School-related problems also associated with functional constipation in children [11,15]. The stressor can be bullying at school [15] and aversion to using toilets [11]. Bullying is a stressful event that activate neurohormonal stress response through hypothalamic-pituitary-adrenal (HPA) axis which delaying the colonic transit [21,22]. Aversion of using the restroom causes stool withholding, impaction fecal in the rectum, intestinal dilatation, decreased sensation, and slower peristaltism [11]. In contrast, peer-relationship problem was not associated with functional constipation in children [10]. Emotional symptoms such as difficult mood, temper tantrums, and anxiety are psychological disorders that have been reported to be significantly related to functional constipation in children [10,13,14,16]. Besides effect on their physical health, long term exposure to stress in children has consequences for a significant psychological load [23]. Stress itself is a physical or psychological condition resulting from an immediate threat to an child´s homeostasis, either posed by external or internal events [23]. Stress triggers adaptive reactions, but can become "internalized" when unaddressed, which can cause anxiety and other psychological issues. Symptoms are expressed via pathways involving the central and enteric nervous systems. Anxiety cause distortion of cognitive/perceptual, smooth muscles, and striated muscles function. In fact, extreme anxiety can affect the function of smooth muscle and striated muscle simultaneously, as found in constipation and Irritable Bowel Syndrome (IBS) [16,22]. Individuals with functional constipation lacked efficient coping skills, which led to internalization of stress and restriction of colonic motility.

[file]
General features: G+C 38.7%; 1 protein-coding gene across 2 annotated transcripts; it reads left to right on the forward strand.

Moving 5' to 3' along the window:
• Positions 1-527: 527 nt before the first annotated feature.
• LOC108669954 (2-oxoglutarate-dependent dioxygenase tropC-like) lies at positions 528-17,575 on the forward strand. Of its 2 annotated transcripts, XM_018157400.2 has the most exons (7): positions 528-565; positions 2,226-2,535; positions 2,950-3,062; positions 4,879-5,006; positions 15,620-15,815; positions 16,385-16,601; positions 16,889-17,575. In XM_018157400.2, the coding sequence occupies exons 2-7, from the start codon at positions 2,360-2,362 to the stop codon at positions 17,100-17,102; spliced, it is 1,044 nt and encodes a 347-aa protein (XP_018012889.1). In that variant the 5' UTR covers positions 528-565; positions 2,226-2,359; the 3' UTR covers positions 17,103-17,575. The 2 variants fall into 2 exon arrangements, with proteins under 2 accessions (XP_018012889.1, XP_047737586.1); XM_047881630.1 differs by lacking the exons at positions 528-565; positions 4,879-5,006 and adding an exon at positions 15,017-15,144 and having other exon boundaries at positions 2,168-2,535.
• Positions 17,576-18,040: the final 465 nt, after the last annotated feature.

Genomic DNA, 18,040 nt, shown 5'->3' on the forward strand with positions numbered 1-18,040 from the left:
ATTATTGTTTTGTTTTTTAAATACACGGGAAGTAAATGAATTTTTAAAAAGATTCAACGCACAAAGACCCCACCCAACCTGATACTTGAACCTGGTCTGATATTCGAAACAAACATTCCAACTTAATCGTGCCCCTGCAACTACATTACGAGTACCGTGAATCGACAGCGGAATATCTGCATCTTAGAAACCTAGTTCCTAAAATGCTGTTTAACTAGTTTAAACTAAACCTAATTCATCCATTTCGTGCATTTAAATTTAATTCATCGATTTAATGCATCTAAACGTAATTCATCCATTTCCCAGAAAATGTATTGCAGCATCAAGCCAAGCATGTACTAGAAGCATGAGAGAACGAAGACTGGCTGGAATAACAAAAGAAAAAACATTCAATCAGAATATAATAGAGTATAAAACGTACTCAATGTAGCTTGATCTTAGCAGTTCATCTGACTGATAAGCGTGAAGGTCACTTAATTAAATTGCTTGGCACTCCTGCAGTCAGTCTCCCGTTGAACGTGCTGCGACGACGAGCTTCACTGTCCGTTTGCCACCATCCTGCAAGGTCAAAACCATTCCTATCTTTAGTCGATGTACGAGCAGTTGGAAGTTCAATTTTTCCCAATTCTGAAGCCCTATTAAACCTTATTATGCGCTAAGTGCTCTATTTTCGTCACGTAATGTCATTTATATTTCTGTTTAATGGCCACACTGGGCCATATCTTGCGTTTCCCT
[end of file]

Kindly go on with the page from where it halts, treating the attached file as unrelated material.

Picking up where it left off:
A link was identified between psychological anxiety and pelvic floor tension. Blood flow from the rectal mucosa to the intestine and the extrinsic nerve increases [2,24]. Functional magnetic resonance imaging (MRI) studies have demonstrated a linked between functional gastrointestinal disorders with activation of the anterior midcingulate and posterior cingulate, as well as deactivation of the anterior cingulate cortical supragenual region, which linked to downregulation of pain signals in children who have been exposed to abuse [25]. Abuse and other pathological stressors can alter the amygdala and cingulate cortex, thus affecting the function of the central nervous system and peripheral nervous system receptors remain for a long time [26]. Changes in gut microbiome composition, autonomic nervous system activity, neuroendocrine responses, regional brain activity, brain-gut axis, and hypothalamic-pituitary-adrenal axis may lead to lower bowel dysfunction and functional constipation [25,26]. Stress is a global psychological problem, including in children. Various factors as contributors to stress are found in children who experience constipation. However, it is still unclear whether constipation causes children to experience stress and exacerbate constipation or the stress experienced by children causes constipation. Although this systematic review showed a link between psychological stress and functional constipation in children, it is still difficult to determine definitively a causal relationship between the two, since several studies used a retrospective design. Few studies are not using Rome criteria as a established criteria to diagnoses functional constipation in children. Even so, psychosocial aspects still need attention by doctors who take care children with constipation [21,22]. Therefore, it is recommended to conduct more longitudinal studies in the future and continue with a Meta-Analysis study so that the causality of variables can be analyzed more comprehensively.